The Month of August: What Can We Expect Pattern-Wise?

Summer is flying by; I mean, meteorological fall is less than a month away and the astronomical season of fall is literally next month. It’s been a rather warm and hot summer for the Central part of the U.S., covering the majority of the Northwest, Great Plains, and the Deep South while seeping into the Southeastern states. Since June 1st, above average temperatures have covered these aforementioned places with the mean average temperature several degrees above climatology for general areas with the notable exception across the Great Lakes and interior Northeast.

 

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For those that live in those regions, it probably has felt like months that this pattern has just remained stagnate. You’d certainly be correct because that’s actually been reality since the beginning of summer. What can we expect going forward through the rest of August?

Take a look at both the ECMWF EPS and GEPS (Canadian Ensembles) that average every five days of the upper-level, 500mb height pattern. Utilizing the mid-levels of the atmosphere helps give a sense of what the sensible weather will be down below in the lower part of the troposphere. Ensembles, unlike deterministic models, essentially are used to help give us a range of possible outcomes and likelihood of their occurrence because ensembles are made up of single individual members that are “perturbed”. This means that each member takes initial conditions and perturbs those conditions to see how future outcomes may pan out. If we see a majority of these members, when taken collectively, agree on a certain pattern that looks the same, this implies greater confidence. However, just because a model in particular or an ensemble shows higher confidence doesn’t necessarily mean it’ll be 100% correct. That’s where we can use analogs or other “signals” in the atmosphere that can help supplement model forecasts and approach it from a different angle! I’ve annotated to point out the progression in five-day increments:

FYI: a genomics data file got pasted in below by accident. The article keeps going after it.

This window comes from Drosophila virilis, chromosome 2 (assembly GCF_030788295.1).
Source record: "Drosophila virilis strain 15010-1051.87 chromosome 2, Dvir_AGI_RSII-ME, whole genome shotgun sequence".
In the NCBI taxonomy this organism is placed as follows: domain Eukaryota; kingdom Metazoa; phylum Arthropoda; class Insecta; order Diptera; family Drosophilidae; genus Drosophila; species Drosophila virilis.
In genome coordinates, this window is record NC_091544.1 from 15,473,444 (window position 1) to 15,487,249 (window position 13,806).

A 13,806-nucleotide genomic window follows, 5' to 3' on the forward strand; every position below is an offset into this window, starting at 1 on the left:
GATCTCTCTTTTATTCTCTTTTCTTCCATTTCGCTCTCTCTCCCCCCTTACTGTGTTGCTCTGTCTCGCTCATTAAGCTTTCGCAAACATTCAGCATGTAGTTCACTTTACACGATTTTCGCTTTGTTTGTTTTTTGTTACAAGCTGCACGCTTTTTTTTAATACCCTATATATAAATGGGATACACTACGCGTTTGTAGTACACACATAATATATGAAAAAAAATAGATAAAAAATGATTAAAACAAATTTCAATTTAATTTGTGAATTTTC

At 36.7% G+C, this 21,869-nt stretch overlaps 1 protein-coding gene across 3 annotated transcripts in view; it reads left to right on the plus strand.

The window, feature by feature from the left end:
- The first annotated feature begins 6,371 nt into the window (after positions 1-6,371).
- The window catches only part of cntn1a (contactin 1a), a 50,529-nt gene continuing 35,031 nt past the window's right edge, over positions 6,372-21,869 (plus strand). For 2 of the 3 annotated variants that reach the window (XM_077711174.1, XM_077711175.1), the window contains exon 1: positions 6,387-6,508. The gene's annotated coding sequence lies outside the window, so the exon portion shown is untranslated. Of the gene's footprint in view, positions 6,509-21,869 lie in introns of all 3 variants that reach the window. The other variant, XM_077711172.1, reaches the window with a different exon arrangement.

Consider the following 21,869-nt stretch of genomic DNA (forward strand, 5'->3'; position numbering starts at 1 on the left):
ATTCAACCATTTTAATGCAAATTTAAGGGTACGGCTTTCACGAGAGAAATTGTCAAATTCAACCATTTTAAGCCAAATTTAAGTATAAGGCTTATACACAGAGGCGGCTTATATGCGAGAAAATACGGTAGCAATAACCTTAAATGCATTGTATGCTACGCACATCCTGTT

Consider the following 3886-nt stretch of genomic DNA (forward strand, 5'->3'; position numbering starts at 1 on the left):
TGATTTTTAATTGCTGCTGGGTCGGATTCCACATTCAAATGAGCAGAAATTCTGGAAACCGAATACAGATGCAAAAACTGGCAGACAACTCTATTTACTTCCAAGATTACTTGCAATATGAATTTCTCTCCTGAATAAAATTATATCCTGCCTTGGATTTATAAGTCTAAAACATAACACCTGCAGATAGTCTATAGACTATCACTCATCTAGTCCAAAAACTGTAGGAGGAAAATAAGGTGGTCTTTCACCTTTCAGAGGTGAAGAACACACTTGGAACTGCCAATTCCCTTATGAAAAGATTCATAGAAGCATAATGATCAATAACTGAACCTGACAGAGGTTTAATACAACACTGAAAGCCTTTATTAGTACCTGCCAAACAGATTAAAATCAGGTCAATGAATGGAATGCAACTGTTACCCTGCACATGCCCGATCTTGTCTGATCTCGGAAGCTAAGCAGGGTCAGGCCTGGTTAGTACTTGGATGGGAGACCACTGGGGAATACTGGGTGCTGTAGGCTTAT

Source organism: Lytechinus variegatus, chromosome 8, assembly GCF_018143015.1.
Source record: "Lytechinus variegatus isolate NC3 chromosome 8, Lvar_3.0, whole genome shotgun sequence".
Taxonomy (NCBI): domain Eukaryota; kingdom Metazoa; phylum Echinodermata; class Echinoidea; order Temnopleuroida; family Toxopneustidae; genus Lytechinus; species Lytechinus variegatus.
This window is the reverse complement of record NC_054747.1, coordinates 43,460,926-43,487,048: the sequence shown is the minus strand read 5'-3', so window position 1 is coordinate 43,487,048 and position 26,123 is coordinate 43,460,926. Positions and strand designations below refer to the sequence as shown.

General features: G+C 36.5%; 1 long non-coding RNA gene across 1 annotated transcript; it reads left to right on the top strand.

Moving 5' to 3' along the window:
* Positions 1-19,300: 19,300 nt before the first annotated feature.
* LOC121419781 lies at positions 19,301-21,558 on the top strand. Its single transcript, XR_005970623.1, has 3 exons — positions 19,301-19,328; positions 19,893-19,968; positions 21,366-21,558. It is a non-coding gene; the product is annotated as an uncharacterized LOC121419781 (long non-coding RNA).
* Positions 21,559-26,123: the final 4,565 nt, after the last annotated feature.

1. The Sonoran ridge (gets its name from forming across the Desert Southwest during the summer months) will likely retrograde slightly toward the Intermountain west and along the Rockies, after meandering across the Central U.S. and Midwest.
  2. By mid-month, lower-than average 500mb heights, or a trough, will impose across the Great Lakes and Northeast. This sets up a more active pattern since shortwaves and disturbances can “ride the ridge” in a Northwest flow, and clash with the moisture and higher humidity induced by the Bermuda Ridge along the Eastern Seaboard.
  3. By the end of the month, there is a solid consensus that we see this subtropical ridge pull back even further west and set up across the Pacific Northwest, with troughing allocating into the Midwest and bleeding into the Mid-Atlantic. Upper-level heights via the Bermuda ridge may usher above average temperatures across the Northeast and east of the Appalachian Mountains.